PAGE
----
Posts Tagged 'mammals'
Tags: birds, Brooklyn, insects, mammals, Prospect Park
A large clump of leaves in the branches of a tree is often mistaken for a bird nest. It’s actually a drey, or squirrel nest. More specifically, it’s a summer nest. Winter will find them squirreled away in warmer, sturdier spots, like your attic.
This Common Grackle (Quiscalus quiscula), helping to perpetuate the impression that this is a bird’s nest, was rooting around in the leaves, which had no doubt attracted various invertebrates over the months.
My Shorter OED and Webster’s 3rd both throw up their hands on the origins of “drey,” which may also be spelled “dray.” The OED has it going back to the early 17th century. Also, it should be noted that, given English’s often multipurpose flexibility, there are no other definitions for the word.
Update: I am in error. See comments. THere is another definition for dray.
Tags: Brooklyn, mammals, Prospect Park, trees
American Chestnuts (Castanea dentata). Be careful handling these burrs, or pods: the spines are v. sharp! Most of the nuts produced by these young trees are scrawny, undeveloped things, quite fibrous inside, but they still seem to disappear into the maws of the squirrels (Sciurus carolinensis).This one was vocally displeased with my poaching of the two plumpest nuts.
Tags: mammals, trees, Woodlawn
I went up to Woodlawn Cemetery to visit the grave of Herman Melville, and I stumbled upon George Bird Grinnell. Grinnell was born in Brooklyn and tutored by Lucy Bakewell Audubon, widow of John James, at the Audubon home in upper Manhattan. He started the first Audubon organization, believing the name should live on. Bird Grinnell, who was born with that name, was an influential editor of the magazine Forest & Stream, campaigning for national parks, respect for Native Americans, saving the bison, and protecting birds from the slaughter of the millenary trade (one of fashion’s many dark hours). This headstone is modest, by the way, but the family obelisk is pretty imposing (it is a competitive neighborhood; the robber barons flocked to Woodlawn in their effort to perpetuate their names after death).Patricia Cronin’s stunning “Memorial to a Marriage.” Stunning because this is rather good, and because it depicts two women, Cronin and her wife (a little disconcertingly, they’re both still alive), and you know how often you see sculptures of actual women (non-symbolic), and how often you see sculptures of women lovers. Also, chipmunks, who are all over the cemetery, have burrowed underneath it, which means it has natural history value, too. It’s not as shiny as certain parts of Victor Noir, but give it time… A sprawling old White Oak (Quercus alba), one of the city’s Great Trees, said to be the oldest in the cemetery, but I couldn’t find any dates associated with it. Woodlawn opened in 1863.A scratchy clambering sound on a tree turned out to be this youngish Raccoon (Procyon lotor) who had clearly just been in the lake. The last time I was in Woodlawn, some 19 years ago (!), I saw a Coyote. And Melville? I’m planning a group walk from his birthplace in lower Manhattan to his death place (26th St.) to his final “resting” place here, c. 17 miles, and wanted to be sure of the destination. The whole unhappy gang is there, with a cenotaph (marker without a body) for Stanwix, who was buried in California. Next to the family plot is a fine oak, Black, I think (Q. velutina), with huge leaves.Spine of a Honey Locust (Gleditsia triacanthos); postulated as defense against now-extinct giant herbivores. Sure could do a number on a mammal. Speaking of which:It was darker than it looks here, with some white, so I thought skunk.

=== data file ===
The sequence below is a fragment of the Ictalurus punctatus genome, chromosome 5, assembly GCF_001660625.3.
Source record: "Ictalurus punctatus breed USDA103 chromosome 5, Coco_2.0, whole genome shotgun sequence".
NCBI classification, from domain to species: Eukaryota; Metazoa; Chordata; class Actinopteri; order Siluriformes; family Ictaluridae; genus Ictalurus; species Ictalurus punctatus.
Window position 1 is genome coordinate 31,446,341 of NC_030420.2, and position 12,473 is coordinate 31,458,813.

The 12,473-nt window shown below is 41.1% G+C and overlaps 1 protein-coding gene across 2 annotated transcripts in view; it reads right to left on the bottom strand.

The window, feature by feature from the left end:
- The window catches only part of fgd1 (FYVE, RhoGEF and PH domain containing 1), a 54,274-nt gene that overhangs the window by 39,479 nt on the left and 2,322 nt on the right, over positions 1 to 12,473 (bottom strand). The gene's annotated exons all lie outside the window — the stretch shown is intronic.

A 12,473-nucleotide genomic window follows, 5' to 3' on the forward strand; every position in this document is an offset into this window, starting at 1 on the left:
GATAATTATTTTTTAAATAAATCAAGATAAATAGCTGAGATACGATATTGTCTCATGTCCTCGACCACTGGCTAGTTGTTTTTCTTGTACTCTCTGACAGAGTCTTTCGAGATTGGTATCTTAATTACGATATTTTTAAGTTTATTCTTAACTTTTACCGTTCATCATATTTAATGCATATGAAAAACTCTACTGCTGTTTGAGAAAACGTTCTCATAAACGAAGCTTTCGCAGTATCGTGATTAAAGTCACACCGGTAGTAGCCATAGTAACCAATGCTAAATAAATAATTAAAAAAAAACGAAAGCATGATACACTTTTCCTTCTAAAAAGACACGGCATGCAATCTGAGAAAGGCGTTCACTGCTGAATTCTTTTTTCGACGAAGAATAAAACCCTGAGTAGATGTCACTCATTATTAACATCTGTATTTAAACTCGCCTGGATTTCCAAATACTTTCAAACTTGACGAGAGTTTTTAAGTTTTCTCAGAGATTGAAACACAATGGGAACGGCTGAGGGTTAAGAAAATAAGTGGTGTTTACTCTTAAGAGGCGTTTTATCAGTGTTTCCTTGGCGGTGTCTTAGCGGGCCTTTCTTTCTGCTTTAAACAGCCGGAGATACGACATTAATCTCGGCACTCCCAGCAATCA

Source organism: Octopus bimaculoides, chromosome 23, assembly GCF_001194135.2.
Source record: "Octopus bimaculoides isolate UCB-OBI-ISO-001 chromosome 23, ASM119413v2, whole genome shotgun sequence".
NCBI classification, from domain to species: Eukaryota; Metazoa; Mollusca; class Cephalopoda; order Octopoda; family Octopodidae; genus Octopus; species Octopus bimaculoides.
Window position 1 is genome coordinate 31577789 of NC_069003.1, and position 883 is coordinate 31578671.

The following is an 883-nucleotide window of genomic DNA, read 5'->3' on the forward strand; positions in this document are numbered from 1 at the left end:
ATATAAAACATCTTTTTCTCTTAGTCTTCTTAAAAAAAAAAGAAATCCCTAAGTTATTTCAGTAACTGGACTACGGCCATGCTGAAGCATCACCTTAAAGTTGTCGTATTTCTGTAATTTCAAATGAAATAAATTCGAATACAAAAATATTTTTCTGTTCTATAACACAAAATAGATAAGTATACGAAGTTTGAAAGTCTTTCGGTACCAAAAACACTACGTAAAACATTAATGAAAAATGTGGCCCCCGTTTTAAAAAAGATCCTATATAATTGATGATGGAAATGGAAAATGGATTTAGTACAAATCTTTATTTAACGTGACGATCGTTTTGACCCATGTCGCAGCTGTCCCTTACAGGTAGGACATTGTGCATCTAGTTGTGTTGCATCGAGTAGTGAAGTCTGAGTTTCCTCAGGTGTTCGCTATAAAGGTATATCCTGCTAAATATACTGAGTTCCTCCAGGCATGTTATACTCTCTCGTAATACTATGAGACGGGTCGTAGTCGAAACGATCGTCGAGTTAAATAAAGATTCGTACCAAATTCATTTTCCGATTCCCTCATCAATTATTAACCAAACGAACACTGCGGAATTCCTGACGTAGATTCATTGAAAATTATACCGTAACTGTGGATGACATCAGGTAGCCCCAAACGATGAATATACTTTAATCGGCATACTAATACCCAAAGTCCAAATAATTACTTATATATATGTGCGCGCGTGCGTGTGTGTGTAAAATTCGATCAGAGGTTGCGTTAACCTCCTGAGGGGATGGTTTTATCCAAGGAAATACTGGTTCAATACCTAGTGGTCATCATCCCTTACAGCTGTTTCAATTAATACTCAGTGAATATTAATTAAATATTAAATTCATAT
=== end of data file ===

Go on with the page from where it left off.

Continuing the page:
Talk about “road-side hawks”! A Swainson’s Hawk (Buteo swainsoni). Loooong wings. Didn’t look like there was anything on the road, yet the bird must have been attracted to something before oncoming traffic flushed it (we, of course, had already pulled off to the side of the road).Another roadie, the Harris’s Hawk (Parabuteo unicinctus), telcom-poll percher par excellence. Those shoulders!An Aplomado Falcon nest (Falco femoralis). There is actually a bird in there, but she can’t really seen here. Note the cactus that has grown around the nest. Another bird, probably the male of the pair, was seen another day devouring something to shreds in the distance. I wish I’d gotten a closer look at this spectacular bird, which like many another falcon, was once highly endangered.Cliff Swallow colony (Petrochelidon pyrrhonota) on one of the bridges over the Rio Grande. The birds have expanded their range thanks to that most unlikely of ecosystem enhancements, highway bridges.Nutria (Myocastor coypus) or Coypu, the invasive “river rat,” a term that doesn’t suggest their roly-poly beaver-size.Mexican Ground Squirrel (Spermophilus mexicanus). Pictured, like more than one life-form on this trip, through the window of the van.Or, in this case, slightly out-of-focus, because you know those hummingbirds, they don’t wait on us. But you do get the red bill and nominal belly of this male Buff-bellied (Amazilia yucatanensis).Great Kiskadee (Pitangus sulphuratus), a bird I really appreciated.